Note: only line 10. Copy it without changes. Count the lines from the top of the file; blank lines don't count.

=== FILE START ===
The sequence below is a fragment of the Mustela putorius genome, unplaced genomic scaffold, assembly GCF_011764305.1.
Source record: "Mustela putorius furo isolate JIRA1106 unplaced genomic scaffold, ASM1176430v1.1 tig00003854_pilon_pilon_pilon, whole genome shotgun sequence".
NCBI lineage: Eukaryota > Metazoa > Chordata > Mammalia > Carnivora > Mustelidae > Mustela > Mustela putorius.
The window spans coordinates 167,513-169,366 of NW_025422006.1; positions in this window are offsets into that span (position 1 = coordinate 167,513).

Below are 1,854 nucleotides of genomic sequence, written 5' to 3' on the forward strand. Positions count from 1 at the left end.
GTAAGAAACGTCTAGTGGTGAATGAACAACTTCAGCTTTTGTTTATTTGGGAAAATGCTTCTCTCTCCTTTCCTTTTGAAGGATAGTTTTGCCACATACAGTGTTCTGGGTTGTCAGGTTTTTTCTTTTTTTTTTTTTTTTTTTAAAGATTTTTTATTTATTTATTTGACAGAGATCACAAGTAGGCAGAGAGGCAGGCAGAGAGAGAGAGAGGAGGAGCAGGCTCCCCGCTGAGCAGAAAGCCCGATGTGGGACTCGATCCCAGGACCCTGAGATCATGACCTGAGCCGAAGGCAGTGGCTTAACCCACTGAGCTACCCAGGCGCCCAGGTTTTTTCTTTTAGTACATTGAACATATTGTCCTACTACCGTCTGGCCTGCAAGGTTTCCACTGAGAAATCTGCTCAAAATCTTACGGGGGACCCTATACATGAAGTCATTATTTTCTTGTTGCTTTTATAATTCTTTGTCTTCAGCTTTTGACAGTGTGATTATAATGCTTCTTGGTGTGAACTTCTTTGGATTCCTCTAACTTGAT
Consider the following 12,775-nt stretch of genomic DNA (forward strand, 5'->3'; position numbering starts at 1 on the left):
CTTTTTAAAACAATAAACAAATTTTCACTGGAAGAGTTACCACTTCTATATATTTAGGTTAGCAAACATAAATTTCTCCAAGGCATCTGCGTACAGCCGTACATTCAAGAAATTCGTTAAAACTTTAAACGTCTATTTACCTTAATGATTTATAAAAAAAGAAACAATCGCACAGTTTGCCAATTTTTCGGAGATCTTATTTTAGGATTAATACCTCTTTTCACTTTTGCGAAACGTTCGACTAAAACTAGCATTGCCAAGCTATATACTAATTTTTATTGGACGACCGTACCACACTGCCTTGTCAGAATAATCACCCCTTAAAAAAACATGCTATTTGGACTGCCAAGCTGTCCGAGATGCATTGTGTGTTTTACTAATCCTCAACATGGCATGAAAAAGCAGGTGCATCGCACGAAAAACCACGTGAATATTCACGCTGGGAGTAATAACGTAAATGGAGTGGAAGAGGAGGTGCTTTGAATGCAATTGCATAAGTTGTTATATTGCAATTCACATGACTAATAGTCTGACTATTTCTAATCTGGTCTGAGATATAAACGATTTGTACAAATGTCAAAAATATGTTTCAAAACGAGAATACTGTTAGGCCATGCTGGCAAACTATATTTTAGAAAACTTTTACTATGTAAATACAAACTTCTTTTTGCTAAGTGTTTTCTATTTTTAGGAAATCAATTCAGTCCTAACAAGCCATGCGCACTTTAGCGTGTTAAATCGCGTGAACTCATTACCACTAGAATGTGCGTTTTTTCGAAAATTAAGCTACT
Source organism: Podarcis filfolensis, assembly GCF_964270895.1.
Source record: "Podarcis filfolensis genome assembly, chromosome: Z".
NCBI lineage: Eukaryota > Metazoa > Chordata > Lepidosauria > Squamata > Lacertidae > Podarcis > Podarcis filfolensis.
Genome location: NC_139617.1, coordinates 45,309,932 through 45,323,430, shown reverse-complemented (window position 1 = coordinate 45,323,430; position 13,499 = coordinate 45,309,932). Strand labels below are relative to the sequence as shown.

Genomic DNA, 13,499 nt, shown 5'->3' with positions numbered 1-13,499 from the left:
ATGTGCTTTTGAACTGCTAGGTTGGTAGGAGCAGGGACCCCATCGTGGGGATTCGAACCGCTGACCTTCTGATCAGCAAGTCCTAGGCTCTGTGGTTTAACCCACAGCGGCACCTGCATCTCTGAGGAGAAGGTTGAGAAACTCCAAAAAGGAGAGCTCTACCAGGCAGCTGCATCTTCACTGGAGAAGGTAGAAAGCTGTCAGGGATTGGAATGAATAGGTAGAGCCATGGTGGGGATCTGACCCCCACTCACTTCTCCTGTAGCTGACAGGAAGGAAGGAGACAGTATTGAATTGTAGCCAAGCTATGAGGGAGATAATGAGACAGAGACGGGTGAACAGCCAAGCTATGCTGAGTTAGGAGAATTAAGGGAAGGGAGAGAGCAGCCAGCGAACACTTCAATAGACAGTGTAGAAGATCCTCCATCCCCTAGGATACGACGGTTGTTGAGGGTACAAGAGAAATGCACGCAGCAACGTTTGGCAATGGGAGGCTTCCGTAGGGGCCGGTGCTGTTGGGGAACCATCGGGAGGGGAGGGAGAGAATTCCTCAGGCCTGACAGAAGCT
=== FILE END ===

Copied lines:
Source record: "Podarcis filfolensis genome assembly, chromosome: Z".